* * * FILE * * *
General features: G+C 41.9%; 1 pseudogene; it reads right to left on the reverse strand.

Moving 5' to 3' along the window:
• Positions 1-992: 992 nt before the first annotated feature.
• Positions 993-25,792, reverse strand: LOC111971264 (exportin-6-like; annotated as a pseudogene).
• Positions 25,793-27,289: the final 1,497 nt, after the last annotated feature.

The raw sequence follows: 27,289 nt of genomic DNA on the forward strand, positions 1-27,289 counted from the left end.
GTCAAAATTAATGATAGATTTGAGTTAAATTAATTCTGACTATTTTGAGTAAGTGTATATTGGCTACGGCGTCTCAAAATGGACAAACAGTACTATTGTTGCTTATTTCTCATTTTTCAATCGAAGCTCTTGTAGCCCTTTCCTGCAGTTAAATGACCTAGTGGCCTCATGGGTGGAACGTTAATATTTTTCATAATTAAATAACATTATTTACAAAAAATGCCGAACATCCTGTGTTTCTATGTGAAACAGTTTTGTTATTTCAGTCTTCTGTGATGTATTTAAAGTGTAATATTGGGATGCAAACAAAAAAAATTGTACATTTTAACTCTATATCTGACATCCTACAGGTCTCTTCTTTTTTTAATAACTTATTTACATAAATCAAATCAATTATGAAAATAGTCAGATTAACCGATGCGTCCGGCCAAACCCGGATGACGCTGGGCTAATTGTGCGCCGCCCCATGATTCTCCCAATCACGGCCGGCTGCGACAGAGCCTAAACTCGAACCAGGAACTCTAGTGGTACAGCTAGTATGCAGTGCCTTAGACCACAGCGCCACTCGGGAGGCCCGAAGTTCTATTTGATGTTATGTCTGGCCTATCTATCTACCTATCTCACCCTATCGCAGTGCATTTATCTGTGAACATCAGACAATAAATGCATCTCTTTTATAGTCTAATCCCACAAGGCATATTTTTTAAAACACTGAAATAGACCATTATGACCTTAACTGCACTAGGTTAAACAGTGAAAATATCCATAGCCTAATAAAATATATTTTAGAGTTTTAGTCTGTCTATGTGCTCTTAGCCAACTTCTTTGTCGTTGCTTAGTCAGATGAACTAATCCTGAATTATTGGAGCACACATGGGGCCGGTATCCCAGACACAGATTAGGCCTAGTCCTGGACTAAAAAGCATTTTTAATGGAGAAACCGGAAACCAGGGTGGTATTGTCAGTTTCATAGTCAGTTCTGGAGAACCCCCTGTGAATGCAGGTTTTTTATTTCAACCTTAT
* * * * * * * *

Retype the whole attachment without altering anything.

General features: G+C 41.9%; 1 pseudogene; it reads right to left on the reverse strand.

Moving 5' to 3' along the window:
• Positions 1-992: 992 nt before the first annotated feature.
• Positions 993-25,792, reverse strand: LOC111971264 (exportin-6-like; annotated as a pseudogene).
• Positions 25,793-27,289: the final 1,497 nt, after the last annotated feature.

The raw sequence follows: 27,289 nt of genomic DNA on the forward strand, positions 1-27,289 counted from the left end.
GTCAAAATTAATGATAGATTTGAGTTAAATTAATTCTGACTATTTTGAGTAAGTGTATATTGGCTACGGCGTCTCAAAATGGACAAACAGTACTATTGTTGCTTATTTCTCATTTTTCAATCGAAGCTCTTGTAGCCCTTTCCTGCAGTTAAATGACCTAGTGGCCTCATGGGTGGAACGTTAATATTTTTCATAATTAAATAACATTATTTACAAAAAATGCCGAACATCCTGTGTTTCTATGTGAAACAGTTTTGTTATTTCAGTCTTCTGTGATGTATTTAAAGTGTAATATTGGGATGCAAACAAAAAAAATTGTACATTTTAACTCTATATCTGACATCCTACAGGTCTCTTCTTTTTTTAATAACTTATTTACATAAATCAAATCAATTATGAAAATAGTCAGATTAACCGATGCGTCCGGCCAAACCCGGATGACGCTGGGCTAATTGTGCGCCGCCCCATGATTCTCCCAATCACGGCCGGCTGCGACAGAGCCTAAACTCGAACCAGGAACTCTAGTGGTACAGCTAGTATGCAGTGCCTTAGACCACAGCGCCACTCGGGAGGCCCGAAGTTCTATTTGATGTTATGTCTGGCCTATCTATCTACCTATCTCACCCTATCGCAGTGCATTTATCTGTGAACATCAGACAATAAATGCATCTCTTTTATAGTCTAATCCCACAAGGCATATTTTTTAAAACACTGAAATAGACCATTATGACCTTAACTGCACTAGGTTAAACAGTGAAAATATCCATAGCCTAATAAAATATATTTTAGAGTTTTAGTCTGTCTATGTGCTCTTAGCCAACTTCTTTGTCGTTGCTTAGTCAGATGAACTAATCCTGAATTATTGGAGCACACATGGGGCCGGTATCCCAGACACAGATTAGGCCTAGTCCTGGACTAAAAAGCATTTTTAATGGAGAAACCGGAAACCAGGGTGGTATTGTCAGTTTCATAGTCAGTTCTGGAGAACCCCCTGTGAATGCAGGTTTTTTATTTCAACCTTAT